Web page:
Back in 1872, a German immigrant named Frederick Rueckheim began selling popcorn out of a street cart in Chicago. He was so successful that he brought his brother, Louis, over from Germany to help out. Between them they began experimenting and tweaking a recipe for a combination of popcorn, peanuts and molasses. Their success at the 1893 World’s Fair resulted in the formation of F.W. Rueckheim & Brother.
According to legend, when a salesman named John Berg first tried the mixture he exclaimed, “That’s a crackerjack!” You don't hear the term "crackerjack" any more, but at the time it meant something was high quality. Others believe Rueckheim came up with the name and just invented the story. Either way, he copyrighted the name Cracker Jack in 1896.
Back in those days snacks were generally sold in bulk or in tins, bags, or jars, but Rueckheim developed cardboard packaging that was invented by a company partner named Henry Eckstein. The packaging featured what they called triple-proof packaging that was one of the first wax-sealed cardboard containers.
In 1908, a 29-year-old entertainer named Jack Norworth, who had never been to a baseball game, was on a train to Manhattan for his performance when he wrote the song Take Me Out To The Ball Game with its line "buy me some peanuts and Cracker Jack" and as a result sales skyrocketed.
The iconic image on the Cracker Jack box is a boy in a sailor outfit and a little dog, but originally the company mascots were two bears shown doing things like fishing, playing baseball and climbing the Statue of Liberty.
Rueckheim's grandson, Robert, was the model for Sailor Jack, who first appeared in advertisements in 1916 and was printed on every Cracker Jack box beginning in 1918. Robert died of pneumonia at the age of 8. The dog is said to have been a stray named Bingo, that belonged to Eckstein.
In 1910, the company began putting coupons in the boxes that could be collected and redeemed for stuff like watches, silverware, sewing machines, etc. In 1912, the company decided target kids and began putting a small prize inside each box. The result was another round of skyrocketing sale. Prizes included everything from animal figures to whistles to puzzles. It even put tiny porcelain dolls in boxes back in the '20s. One result was that a collector’s market sprang up and today there exists a Cracker Jack Collectors Association.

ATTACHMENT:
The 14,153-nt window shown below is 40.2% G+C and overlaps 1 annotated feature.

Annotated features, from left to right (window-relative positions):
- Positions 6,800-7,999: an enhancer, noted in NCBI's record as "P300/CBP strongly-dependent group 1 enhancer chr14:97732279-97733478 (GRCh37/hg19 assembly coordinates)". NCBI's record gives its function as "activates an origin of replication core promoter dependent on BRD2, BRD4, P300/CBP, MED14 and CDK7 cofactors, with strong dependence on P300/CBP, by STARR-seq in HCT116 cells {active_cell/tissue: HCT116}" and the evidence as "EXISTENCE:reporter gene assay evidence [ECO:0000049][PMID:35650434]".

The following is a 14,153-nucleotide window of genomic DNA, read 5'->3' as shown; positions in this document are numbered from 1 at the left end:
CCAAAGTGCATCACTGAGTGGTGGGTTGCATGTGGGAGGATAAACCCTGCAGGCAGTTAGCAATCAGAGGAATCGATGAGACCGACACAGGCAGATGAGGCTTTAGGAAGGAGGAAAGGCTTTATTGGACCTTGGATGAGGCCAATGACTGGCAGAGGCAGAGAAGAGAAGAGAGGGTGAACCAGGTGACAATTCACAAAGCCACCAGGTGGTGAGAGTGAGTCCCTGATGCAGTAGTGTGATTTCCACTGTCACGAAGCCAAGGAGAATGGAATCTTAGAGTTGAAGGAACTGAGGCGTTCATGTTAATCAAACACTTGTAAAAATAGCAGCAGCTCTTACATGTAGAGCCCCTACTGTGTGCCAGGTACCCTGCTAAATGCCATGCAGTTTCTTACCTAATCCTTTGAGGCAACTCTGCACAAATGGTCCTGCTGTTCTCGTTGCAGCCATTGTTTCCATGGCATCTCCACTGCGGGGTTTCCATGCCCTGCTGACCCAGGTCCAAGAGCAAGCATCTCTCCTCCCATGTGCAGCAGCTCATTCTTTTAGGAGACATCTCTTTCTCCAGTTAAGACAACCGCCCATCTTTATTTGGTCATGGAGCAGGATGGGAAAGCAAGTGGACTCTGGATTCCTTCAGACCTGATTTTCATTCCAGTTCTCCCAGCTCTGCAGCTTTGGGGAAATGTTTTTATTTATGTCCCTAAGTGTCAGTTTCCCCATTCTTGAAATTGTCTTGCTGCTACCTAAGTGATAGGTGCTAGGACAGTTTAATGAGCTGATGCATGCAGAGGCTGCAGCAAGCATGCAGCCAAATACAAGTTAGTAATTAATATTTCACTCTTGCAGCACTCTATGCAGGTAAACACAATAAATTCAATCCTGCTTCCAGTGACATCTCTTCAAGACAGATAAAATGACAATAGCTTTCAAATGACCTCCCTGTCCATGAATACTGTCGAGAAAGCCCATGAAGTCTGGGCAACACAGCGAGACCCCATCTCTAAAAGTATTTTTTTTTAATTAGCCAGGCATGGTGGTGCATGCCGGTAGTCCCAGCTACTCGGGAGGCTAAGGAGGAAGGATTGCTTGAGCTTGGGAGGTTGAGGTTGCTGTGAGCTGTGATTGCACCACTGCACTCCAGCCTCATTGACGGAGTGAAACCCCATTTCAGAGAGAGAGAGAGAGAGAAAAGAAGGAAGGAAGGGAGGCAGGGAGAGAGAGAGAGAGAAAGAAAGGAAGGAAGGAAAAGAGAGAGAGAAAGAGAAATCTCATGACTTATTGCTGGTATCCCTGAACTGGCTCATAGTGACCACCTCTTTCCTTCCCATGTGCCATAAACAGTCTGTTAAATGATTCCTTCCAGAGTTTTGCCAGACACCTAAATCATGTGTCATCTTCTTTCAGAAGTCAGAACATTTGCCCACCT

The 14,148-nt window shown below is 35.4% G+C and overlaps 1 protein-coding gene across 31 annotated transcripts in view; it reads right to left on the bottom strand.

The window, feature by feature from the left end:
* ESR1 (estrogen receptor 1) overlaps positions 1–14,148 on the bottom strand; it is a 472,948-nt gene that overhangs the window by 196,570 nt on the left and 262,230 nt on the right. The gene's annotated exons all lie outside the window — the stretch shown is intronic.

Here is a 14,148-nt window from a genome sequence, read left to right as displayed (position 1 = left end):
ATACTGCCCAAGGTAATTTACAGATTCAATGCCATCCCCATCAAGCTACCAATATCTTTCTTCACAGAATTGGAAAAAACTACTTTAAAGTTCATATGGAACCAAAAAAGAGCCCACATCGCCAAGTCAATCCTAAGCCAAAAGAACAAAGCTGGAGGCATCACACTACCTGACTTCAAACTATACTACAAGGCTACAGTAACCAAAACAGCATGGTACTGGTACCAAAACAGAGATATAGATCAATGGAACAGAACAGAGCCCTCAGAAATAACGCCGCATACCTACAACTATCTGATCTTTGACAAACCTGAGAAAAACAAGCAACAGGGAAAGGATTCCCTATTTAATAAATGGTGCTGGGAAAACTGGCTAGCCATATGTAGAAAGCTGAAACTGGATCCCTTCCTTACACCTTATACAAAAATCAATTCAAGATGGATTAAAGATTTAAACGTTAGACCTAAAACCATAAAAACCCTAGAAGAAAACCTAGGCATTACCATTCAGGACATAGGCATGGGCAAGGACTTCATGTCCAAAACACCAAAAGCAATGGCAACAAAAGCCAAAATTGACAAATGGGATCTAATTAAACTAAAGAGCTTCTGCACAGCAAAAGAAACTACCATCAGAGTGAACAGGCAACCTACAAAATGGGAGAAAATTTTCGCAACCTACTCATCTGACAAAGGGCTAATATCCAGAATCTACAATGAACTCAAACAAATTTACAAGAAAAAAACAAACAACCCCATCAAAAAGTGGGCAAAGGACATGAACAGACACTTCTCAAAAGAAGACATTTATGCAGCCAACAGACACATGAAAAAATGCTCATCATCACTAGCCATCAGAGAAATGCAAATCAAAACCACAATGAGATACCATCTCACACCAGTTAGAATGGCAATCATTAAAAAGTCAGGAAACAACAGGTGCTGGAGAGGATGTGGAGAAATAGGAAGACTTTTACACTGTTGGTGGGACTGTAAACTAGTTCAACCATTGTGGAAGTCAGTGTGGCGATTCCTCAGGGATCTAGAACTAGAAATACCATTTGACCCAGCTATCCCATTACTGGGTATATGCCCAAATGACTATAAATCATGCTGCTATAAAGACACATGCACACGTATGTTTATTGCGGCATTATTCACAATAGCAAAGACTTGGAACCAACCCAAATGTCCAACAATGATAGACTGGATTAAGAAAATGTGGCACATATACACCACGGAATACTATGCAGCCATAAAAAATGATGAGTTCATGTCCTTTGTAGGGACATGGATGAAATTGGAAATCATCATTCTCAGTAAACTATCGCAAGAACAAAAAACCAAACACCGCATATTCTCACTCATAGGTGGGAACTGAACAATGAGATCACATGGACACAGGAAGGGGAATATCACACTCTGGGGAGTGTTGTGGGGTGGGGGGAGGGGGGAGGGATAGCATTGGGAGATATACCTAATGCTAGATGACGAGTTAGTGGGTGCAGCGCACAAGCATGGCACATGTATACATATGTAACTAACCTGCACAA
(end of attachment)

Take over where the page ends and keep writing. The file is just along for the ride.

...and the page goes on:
In 1914 and 1915 Cracker Jack boxes had a collectible set of baseball cards. Today, a full set of cards from either year is worth more than $100,000.
Like many things these days, over the years the quality of the product has deteriorated. For one thing, the number of peanuts has decreased. And, like most companies, they refused to address the issue. In 2005, The Seattle Times found that boxes contained only about six peanuts! In the old days Cracker Jack boxes contained 25 to 30 peanuts.
Between the years 1964-1997 Cracker Jack was owned by Borden who upped the count to 12 to 15 peanuts per box. Then in 2013, parent company Frito-Lay upped the peanut count again, but it's still short.
Also, the prizes have gone downhill. Instead of neat little figurines and temporary tattoos, the boxes contain slips of paper with riddles, folding games and web links to downloadable stuff.
In May of 2004, the New York Yankees did away with Cracker Jack and replaced them with Crunch 'N Munch, a caramel-coated popcorn and peanuts that comes in its original form of Buttery Toffee, as well as Maple, Caramel, Chocolate and Caramel, Molasses, Almond Supreme, French Vanilla, Kettle Corn, Fat Free, Sweet and Salty, Sweet and Hot and Premium Nut.
The Yankees made the move because Cracker Jack had changed its packaging from boxes to bags and besides, the Yankees claimed Crunch 'N Munch tasted better. Fans howled so loud that a month later Cracker Jack replaced its replacement.
In recent years Cracker Jack has offered a version made with extra protein and enough caffeine to make them really unhealthy. The company also offers other flavors like kettle corn and chocolate peanut butter.
Actually, you can duplicate the original recipe at home using just popcorn, Spanish peanuts and molasses. One advantage is that you can add as many peanuts as you want. Click HERE for the recipe. Another thing: if you want to, you can slip a really nice prize in the mix.